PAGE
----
Georgia Walby is still unable to return to her job due to the effect Covid-19 has had on her (Image: Georgia Walby)
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A woman who was diagnosed with Covid-19 months ago said she has had almost all 100 symptoms of its long-term effects, from being unable to put words together in a sentence to hallucinating
Georgia Walby, 53 and from Llantrisant, Wales, used to work 52-hour weeks as a neurolinguistic programming trainer and a volunteer.
But now she can barely leave the house because of how weakened she is.
She described to the WalesOnline the terrifying feeling of not being able to formulate a sentence as she called for Long Covid – the term used to describe the long-term effects of the disease – to be recognised as a medical condition so people can have the right support.
“I’ve had nearly every symptom in the book, and there’s a list of over 100 – from crawling skin and really strange stuff, at one point my nervous system went haywire,” she said.
Georgia described how there was a time where she thought 'I wouldn't see the morning'
(Image: Georgia Walby)
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“In the middle of June, there was some horrendous, scary stuff and I struggled to walk as I couldn’t coordinate my legs and when I went to speak I couldn’t form long words.
“I even started hallucinating. One night in bed I looked at the wall and saw a giant orange spider.”
It is believed one in 20 of those who contract the virus are hit by long-lasting effects.
Georgia, one of the founding members of the 300-strong Long Covid group in Wales, was one among the many with such condition who claimed they were unable to return to work for how debilitated they were.
The 53-year-old would work up to 52 hours a week
(Image: Georgia Walby)
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While used to dedicating long hours to her job and volunteering at an animal rescue centre near her home, now Georgia rarely leaves her house and won't risk socialising for fear of contracting the virus again.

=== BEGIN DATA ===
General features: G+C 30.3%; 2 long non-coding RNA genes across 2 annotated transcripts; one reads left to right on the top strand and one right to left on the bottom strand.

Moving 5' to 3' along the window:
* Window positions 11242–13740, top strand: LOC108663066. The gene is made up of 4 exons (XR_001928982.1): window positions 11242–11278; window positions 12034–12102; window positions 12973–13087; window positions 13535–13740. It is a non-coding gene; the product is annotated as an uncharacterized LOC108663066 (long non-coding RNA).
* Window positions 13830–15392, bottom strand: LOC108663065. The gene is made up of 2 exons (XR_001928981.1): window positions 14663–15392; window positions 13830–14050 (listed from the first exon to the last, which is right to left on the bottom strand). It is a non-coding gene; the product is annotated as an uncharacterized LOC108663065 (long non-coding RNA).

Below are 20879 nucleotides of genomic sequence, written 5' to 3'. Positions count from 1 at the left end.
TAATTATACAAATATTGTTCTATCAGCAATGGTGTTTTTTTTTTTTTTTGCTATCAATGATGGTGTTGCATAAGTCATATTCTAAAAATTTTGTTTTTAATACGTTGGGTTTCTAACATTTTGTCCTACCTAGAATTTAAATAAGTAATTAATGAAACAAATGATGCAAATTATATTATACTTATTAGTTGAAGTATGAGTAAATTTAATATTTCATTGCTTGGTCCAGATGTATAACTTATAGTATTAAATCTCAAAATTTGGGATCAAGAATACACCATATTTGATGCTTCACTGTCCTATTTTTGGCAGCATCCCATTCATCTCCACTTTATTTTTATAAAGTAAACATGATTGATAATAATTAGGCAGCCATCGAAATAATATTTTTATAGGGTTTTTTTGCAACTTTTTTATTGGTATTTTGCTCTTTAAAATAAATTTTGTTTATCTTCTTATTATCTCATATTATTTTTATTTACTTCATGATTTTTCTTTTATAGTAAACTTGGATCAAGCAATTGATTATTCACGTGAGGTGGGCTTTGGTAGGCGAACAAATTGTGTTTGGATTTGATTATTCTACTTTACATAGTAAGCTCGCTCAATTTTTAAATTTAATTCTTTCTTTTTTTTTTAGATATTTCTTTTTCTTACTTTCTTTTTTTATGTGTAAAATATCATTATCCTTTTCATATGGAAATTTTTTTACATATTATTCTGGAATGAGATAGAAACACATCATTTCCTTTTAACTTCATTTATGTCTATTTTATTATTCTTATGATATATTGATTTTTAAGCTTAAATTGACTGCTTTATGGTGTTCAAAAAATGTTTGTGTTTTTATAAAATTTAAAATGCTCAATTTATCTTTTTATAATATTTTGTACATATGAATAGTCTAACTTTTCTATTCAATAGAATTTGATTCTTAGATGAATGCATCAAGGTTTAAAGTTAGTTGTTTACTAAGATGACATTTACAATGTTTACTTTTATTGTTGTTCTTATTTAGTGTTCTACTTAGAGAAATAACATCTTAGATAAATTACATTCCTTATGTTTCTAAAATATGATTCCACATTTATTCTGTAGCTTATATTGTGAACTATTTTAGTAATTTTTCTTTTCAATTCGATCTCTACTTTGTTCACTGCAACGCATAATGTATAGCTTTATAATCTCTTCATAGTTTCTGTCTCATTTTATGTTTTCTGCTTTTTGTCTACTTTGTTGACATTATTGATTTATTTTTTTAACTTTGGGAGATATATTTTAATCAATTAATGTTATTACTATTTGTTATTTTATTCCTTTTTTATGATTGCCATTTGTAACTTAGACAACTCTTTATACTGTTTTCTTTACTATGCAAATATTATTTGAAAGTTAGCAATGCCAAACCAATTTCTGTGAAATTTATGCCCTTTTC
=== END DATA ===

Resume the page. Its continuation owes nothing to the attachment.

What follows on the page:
She added: “I got ill in March before the first lockdown. The surgeries were closed and I wasn’t ill enough to go to hospital. The advice from NHS 111 at the time was that if you were well enough to watch TV you should stay at home and recover.
“I spent ages pondering that because a lot of mental confusion came along with Covid, I live on my own and I couldn’t work out whether I was well enough to watch the TV or not. I realise with hindsight that I didn’t have the presence of mind to make that decision.”
Georgia described how she "didn’t think I’d see morning" when she struggled to breathe on a few nights during a two-week period.
The neuro-linguistic programming trainer said she still isn't able to return to her job
(Image: Georgia Walby)
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On day nine of her illness she began to feel better and tentatively went to her allotment as all her symptoms were gone. The next day, she felt “terrible” again.
At one point, Georgia ended up in A&E because she was struggling to breathe but, thankfully, her oxygen levels recovered by the time she got to the hospital and she was not admitted.
This has been the pattern of her life since then, each week she has a day she feels better but then the symptoms hit her again.
“I’m basically still in lockdown. I can go out for an hour or so a day but I’m exhausted.”
“I worry about being re-infected and wonder what damage I have already done without having any idea. There’s a lot of people getting imaging with heart and lung damage showing up and we don’t know if that’s repairable or not. I don’t even know whether I’ve got organ damage."
After eight weeks of symptoms, Georgia went to her GP when the surgeries re-opened. She was offered antibiotics for a secondary chest infection and was sent for a chest X-ray.
“The antibiotics didn’t do much and the X-ray isn’t the right imaging, I need an MRI or CT scan to pick up any damage,” she said.
She said her doctor had given her a clinical diagnosis of coronavirus, even though she had never had a positive test, and said “none of the GPs I spoke to have argued with a diagnosis of Covid-19.”
Georgia hopes financial and employment support will be available for people with Long Covid in the future.
“A lot of people in paid employment are struggling to get sick notes or sick pay as we’re struggling to get it recognised.
“A GP won’t put long Covid on a sick note so people are being pressured back to work.”